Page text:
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Why it’s (still) so hard to get a coronavirus test

Demand vastly exceeds supply. Here’s what’s behind the testing bottleneck.

Registered nurses helped with ChristianaCare's drive-through collection of swabs from people with coronavirus symptoms on March 13. The collection site was in a parking lot along Beech Street in Wilmington.
Registered nurses helped with ChristianaCare's drive-through collection of swabs from people with coronavirus symptoms on March 13. The collection site was in a parking lot along Beech Street in Wilmington.Read moreTYGER WILLIAMS / STAFF PHOTOGRAPHER

Over the last month, drive-through swab collection sites have popped up around the region, and dozens of big diagnostic companies have begun selling coronavirus molecular tests.

Yet you haven’t been able to get one. Why?

Short answer: Because demand vastly exceeds supply, and that isn’t going to change any time soon.

Here’s what’s behind the testing bottleneck.


When U.S. coronavirus testing began on March 4, the country had practically no capacity, because the federal government was the only source of testing kits, and the kits it sent to state labs were initially few and faulty. Now, the government has authorized emergency use of molecular tests developed by Roche, LabCorp, Quest, Cepheid, and 17 other companies — more every day. But the list of shortages that hamper testing has only grown: cotton-tipped swabs, protective equipment for workers taking those swabs, fluid to ship viral samples, chemicals used to extract and copy the virus from those samples.

The three international companies with a corner on the market for those chemicals have very short supplies because “there’s global demand,” said Kelly Wroblewski, director of infectious disease programs for the Association of Public Health Laboratories. She added that some workarounds exist, but these would reduce the accuracy of the test by increasing the rate of missed positive cases.


The ideal diagnostic test would be used near the patient and give results in minutes — not days or a week, as with the laborious coronavirus process. Abbott Labs and Cepheid are offering such rapid, point-of-care tests for the coronavirus, but the tests can be processed only on the company’s testing “platform" — an expensive, automated molecular analytical machine. “Not every hospital or lab has these machines,” said Ed Winnick, editor-in-chief of 360DX, which reports on the clinical diagnostics industry. “It speaks to the fragmented nature of diagnostic testing in this country.”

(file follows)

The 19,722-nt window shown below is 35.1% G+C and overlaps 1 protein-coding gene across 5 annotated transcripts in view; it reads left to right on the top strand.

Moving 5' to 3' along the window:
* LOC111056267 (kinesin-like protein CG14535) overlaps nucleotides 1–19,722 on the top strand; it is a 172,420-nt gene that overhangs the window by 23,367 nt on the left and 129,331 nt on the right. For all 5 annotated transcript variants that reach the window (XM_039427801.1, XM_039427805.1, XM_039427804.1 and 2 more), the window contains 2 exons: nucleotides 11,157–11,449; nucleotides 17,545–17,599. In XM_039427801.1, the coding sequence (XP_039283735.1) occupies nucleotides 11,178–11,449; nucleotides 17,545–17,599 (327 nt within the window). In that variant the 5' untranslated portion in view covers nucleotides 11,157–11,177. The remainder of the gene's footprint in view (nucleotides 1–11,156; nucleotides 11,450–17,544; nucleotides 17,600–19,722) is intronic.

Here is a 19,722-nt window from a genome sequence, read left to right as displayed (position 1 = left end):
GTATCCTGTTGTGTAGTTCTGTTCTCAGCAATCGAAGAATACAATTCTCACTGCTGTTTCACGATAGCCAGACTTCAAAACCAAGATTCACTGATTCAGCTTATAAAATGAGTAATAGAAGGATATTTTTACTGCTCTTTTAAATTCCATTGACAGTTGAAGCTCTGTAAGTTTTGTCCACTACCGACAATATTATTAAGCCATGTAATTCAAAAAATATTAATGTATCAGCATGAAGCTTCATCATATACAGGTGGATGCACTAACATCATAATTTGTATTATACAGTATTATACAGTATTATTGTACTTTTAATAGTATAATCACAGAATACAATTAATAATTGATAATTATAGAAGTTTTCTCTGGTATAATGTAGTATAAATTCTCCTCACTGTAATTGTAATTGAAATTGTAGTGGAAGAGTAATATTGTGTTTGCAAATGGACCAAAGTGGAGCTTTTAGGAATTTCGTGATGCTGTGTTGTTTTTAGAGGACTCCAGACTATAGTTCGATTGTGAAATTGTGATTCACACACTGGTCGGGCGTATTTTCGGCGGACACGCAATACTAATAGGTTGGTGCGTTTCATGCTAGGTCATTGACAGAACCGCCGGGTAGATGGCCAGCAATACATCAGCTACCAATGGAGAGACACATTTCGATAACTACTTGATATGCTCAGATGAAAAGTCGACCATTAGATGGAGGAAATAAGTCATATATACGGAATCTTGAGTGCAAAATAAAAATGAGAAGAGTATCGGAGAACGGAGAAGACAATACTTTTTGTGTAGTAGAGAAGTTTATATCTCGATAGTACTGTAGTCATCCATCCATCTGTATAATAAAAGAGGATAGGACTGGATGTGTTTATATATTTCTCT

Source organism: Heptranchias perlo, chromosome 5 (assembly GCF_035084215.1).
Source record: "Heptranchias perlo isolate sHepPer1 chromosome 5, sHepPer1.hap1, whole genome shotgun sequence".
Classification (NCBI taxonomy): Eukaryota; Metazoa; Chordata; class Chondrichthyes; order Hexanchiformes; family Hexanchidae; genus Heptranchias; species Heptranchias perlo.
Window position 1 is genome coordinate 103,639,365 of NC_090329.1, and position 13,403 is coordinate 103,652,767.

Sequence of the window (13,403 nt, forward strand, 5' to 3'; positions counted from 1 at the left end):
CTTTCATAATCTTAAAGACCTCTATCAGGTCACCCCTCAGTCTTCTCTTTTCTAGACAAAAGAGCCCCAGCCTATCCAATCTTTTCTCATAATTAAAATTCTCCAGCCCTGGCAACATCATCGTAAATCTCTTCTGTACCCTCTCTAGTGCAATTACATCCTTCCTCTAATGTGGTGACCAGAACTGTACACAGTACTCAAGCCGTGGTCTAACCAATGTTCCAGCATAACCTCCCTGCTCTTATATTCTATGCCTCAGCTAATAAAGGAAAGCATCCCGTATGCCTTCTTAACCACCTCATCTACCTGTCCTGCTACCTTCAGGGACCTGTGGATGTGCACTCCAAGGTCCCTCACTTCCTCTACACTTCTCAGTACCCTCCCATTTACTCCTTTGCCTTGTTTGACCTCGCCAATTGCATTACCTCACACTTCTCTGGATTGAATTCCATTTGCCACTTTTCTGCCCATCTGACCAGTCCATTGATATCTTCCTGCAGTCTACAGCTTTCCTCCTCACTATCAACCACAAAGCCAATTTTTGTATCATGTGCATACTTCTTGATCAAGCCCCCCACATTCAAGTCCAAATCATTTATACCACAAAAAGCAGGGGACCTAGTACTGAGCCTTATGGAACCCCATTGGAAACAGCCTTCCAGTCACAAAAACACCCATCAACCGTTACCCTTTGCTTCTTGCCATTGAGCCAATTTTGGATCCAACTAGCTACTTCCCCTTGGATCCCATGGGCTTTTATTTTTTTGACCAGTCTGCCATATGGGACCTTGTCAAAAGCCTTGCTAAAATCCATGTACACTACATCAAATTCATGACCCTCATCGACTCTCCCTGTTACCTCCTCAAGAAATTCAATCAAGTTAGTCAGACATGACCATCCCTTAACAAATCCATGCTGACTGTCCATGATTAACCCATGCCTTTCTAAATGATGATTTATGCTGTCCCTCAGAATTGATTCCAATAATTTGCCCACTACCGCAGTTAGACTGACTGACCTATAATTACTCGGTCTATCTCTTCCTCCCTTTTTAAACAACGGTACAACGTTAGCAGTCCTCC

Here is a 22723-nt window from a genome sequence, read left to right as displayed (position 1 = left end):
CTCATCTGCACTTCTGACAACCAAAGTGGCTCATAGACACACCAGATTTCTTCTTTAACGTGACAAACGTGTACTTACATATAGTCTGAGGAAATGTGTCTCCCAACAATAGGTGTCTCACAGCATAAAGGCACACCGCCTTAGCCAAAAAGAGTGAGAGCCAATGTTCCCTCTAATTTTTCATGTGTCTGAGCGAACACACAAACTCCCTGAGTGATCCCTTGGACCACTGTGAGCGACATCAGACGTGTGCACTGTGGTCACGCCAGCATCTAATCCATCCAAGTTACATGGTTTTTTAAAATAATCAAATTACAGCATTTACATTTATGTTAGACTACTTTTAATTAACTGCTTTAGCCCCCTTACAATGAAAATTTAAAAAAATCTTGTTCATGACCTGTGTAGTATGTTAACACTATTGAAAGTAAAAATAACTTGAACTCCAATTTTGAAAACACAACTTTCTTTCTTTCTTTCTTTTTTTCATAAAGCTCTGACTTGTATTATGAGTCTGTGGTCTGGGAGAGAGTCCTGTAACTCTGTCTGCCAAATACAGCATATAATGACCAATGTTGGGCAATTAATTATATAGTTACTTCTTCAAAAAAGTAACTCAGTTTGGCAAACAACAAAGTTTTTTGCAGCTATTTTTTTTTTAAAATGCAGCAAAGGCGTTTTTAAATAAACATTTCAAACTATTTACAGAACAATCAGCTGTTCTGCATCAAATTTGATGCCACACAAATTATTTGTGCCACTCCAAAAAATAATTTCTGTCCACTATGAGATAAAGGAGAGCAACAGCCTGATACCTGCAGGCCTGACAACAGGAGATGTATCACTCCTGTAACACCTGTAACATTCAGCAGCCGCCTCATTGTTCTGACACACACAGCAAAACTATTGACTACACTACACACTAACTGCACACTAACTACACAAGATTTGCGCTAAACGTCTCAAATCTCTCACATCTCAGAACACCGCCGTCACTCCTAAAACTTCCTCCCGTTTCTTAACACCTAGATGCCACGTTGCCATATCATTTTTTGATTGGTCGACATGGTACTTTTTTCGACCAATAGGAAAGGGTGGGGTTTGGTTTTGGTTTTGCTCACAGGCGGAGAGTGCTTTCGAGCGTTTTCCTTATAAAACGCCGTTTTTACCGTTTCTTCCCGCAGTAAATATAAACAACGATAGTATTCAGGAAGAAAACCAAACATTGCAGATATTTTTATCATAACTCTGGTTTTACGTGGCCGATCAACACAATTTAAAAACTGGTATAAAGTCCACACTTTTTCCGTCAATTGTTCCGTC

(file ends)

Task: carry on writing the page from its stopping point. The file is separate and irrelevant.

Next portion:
Treatment, or the lack of it

In a hospital, diagnosing coronavirus patients is critical for preventing the spread of the virus to health-care workers and other patients. But in many communities, the virus is so widespread that the only way to avoid it is to stay home and shun people. For those at home who develop mild symptoms — say, a fever and cough — testing is of limited value. A positive result won’t change treatment (which is basically over-the-counter flu medicines), and going out to get the test has exposure risks. No wonder that even having a doctor’s order for a test may not be enough to get one.

Physician Val Arkoosh, chair of the Montgomery County Board of Commissioners, has urged mildly sick residents who are not elderly, immune-compromised, or otherwise at high risk to stay home and not be tested. “If you could just sit tight and take a deep breath. And I know it’s incredibly frustrating because any of us would want to know for sure,” she said at a news conference. “But in this time of scarce resources, if you are able to sit tight and make a test available for someone who really needs to be tested, that is something that you’re doing for our whole community.”

A test is just a test

Unlike the vaccine that the world hopes to have in a year or so, a diagnostic test is not protective. If you test negative, next week you could still be infected.

» READ MORE: Why a coronavirus vaccine may take 18 months to reach the public

“We are not going to test our way out of the crisis, even if we could do all the testing we wanted,” said Wroblewski of the lab association. “It doesn’t prevent a virus from transmitting. It just provides you information on how many people have it and how fast it’s spreading."